Friday, May 04, 2007

The church gender gap

Periodically it is noted that nearly all churches have more women regularly attending than men, and Phil’s Little blog on the Prarie notes that not only do we UUs share this gender gap, but that it is an impediment to growth. What he does not do is examine at length why this is so, and we need to understand why in order to address it.

*Disclaimer* I am not a sociologist, and have no formal studies to back up the following opinions, but I believe them valid none the less. As Bob Dylan said, “You don’t have to be a weatherman to know which way the wind blows.”

The first problem for the UUA is that men tend to be more conservative than women- the gender gap that is noted at the polls. As the UUA is more liberal than society at large, this exaggerates the gap. I don’t see what can be done about this portion of the gap.

Second, men tend to be consumers more than joiners. They need and value church and spirituality as much as they need and value a doctor or lawyer- and treat tham all the same way. They’ll gladly pay the maintenance fees to ensure they’re there when they need them, but until then, unless the doctor or the minister wants to be a fishing buddy, it’s “Eat right and exercise- gotcha, doc! I’ll be back when my leg is broken.” If you want him to attend, you must offer something that makes him want to attend.

This next reason probably applies more to middle and lower class churches than to UU congregations, who have far fewer members who work with their hands. Men are more likely to have jobs that are physically brutal. There was a ten year period in my life when Sunday was the only day of the week free from pain, and I seldom wasted it going to church. It takes a pretty good incentive to overcome that factor.

Lastly, I believe men have less patience for word games than women do- and the UUA plays more with rhetoric than any other denomination I’m aware of. If the UUA could be considered to have a central doctrine at all, it would be that controling the rhetoric controls the reality. For example, even Libertarians who believe in open borders are likely to say “ ‘undocumented immigrants’? Puh-leeze... they are not citizens, and therefore are aliens. They entered the country illegally, and are therfore illegal aliens- don’t you own a freaking dictionary? Give them amnesty and green cards, fine, I’m down with that. But they are in fact illegal aliens, and what’s more, it’s not racist to say so!”, or “What’s a living wage? If you think the minimum wage should be $12.00/hr, just say so!” Maybe we should make the eminent UU Matt Groening the official arbitor of language for our social issues- say it the way Bart would; men will respect the honesty.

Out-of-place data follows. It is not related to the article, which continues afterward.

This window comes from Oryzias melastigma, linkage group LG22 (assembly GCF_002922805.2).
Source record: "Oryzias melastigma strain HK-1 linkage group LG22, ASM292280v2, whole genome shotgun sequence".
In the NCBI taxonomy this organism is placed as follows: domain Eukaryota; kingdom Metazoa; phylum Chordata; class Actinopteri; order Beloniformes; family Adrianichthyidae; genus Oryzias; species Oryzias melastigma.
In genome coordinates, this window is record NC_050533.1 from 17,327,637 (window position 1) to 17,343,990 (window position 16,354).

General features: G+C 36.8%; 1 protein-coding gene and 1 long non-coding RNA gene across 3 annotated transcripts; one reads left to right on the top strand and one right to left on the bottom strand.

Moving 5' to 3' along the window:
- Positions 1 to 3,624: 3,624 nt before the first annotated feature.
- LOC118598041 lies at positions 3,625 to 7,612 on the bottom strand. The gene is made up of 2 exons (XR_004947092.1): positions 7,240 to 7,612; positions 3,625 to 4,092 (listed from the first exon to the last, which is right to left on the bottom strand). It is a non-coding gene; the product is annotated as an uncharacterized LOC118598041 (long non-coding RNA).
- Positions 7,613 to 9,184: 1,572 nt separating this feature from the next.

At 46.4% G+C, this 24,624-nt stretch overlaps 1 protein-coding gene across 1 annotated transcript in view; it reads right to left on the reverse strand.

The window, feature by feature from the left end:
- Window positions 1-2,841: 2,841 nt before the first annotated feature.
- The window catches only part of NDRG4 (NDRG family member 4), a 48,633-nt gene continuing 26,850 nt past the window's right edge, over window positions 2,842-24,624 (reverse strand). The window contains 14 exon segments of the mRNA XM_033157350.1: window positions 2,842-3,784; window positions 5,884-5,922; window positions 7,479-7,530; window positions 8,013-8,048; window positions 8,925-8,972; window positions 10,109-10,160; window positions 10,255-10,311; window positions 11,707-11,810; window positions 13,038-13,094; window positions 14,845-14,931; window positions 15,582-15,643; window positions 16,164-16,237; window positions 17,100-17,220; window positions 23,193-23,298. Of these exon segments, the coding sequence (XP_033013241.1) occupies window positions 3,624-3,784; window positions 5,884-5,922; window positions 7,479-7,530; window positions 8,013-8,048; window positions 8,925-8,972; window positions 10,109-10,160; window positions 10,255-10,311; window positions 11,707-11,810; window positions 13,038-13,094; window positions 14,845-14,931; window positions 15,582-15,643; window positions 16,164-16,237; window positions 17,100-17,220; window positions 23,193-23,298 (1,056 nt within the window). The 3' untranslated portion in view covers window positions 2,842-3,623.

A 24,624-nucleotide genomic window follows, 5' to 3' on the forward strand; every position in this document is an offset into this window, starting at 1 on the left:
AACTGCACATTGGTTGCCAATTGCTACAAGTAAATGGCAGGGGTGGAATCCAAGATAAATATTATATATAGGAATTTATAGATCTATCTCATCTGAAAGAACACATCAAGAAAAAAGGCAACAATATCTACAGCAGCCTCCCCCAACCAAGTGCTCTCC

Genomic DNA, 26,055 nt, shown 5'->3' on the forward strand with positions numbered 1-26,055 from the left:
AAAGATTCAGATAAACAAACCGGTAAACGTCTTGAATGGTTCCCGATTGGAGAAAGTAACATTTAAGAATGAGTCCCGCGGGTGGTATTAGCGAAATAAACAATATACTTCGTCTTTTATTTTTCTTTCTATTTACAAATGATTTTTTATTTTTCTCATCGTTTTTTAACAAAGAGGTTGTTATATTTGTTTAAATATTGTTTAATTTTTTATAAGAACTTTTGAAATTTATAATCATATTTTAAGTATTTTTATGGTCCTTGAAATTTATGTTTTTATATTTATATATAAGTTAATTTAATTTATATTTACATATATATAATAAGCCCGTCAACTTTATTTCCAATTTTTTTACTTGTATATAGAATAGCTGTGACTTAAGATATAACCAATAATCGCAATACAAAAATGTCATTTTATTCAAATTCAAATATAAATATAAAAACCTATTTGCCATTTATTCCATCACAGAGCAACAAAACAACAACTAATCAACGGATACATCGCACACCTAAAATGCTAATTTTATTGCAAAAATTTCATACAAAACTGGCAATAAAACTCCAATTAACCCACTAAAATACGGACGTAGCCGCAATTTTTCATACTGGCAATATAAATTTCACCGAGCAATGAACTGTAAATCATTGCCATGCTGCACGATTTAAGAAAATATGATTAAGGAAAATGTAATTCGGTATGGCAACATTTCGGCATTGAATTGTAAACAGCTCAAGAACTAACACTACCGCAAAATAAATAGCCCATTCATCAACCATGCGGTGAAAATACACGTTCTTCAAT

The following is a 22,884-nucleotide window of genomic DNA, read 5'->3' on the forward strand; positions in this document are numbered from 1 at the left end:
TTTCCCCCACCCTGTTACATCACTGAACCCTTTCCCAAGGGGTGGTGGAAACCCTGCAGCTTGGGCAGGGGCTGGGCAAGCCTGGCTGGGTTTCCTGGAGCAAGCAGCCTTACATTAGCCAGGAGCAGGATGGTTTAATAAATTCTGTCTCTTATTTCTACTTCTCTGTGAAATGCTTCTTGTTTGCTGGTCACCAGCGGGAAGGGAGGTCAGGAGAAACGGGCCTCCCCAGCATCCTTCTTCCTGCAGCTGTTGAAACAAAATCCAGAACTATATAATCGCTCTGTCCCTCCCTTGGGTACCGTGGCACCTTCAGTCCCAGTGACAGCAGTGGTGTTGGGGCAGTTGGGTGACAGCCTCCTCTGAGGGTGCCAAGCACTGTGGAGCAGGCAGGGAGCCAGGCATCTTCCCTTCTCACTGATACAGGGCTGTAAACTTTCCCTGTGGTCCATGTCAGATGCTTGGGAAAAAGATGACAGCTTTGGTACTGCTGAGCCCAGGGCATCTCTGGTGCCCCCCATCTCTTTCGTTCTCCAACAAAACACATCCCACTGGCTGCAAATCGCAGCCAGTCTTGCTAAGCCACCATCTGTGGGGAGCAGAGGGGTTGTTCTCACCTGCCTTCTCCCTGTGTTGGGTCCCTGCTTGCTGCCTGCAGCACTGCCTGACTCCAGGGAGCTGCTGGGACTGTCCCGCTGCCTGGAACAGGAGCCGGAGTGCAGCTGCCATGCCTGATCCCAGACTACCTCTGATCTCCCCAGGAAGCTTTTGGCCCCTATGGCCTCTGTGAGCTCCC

4 comments:

ms. kitty said...

I've noticed that the churches which grow (which tend to be big nondenominational evangelical congregations) use glitzy marketing techniques that remind me of how material items such as clothing, cars, etc., are marketed. Church as retail outlet seems to attract young people and perhaps more males.

Chalicechick said...

I generally like to call people what they like to be called. If the folks themselves prefer "undocumented workers," what's it to me?

CC

Joel Monka said...

ms. kitty- yes, good marketing will get people through the doors, but it won't keep them. Once in, they have to find something they like or they'll just wander off again. The question isn't why people go to the big churches- the question is why do they KEEP going?

CC- the fact that they prefer "undocumented worker" doesn't make "illegal alien" wrong. A majority of them also prefer to call the states of California, Texas, Arizona, New Mexico, Utah, Nevada and Colorado "Aztlan"- a province of Mexico being occupied by the U.S.- and believe that by all rights they shouldn't need green cards to go there in the first place. Not every preference can be catered to.

Chalicechick said...

Yeah, but to me splitting hairs over the little preferences seems like a little much.

CC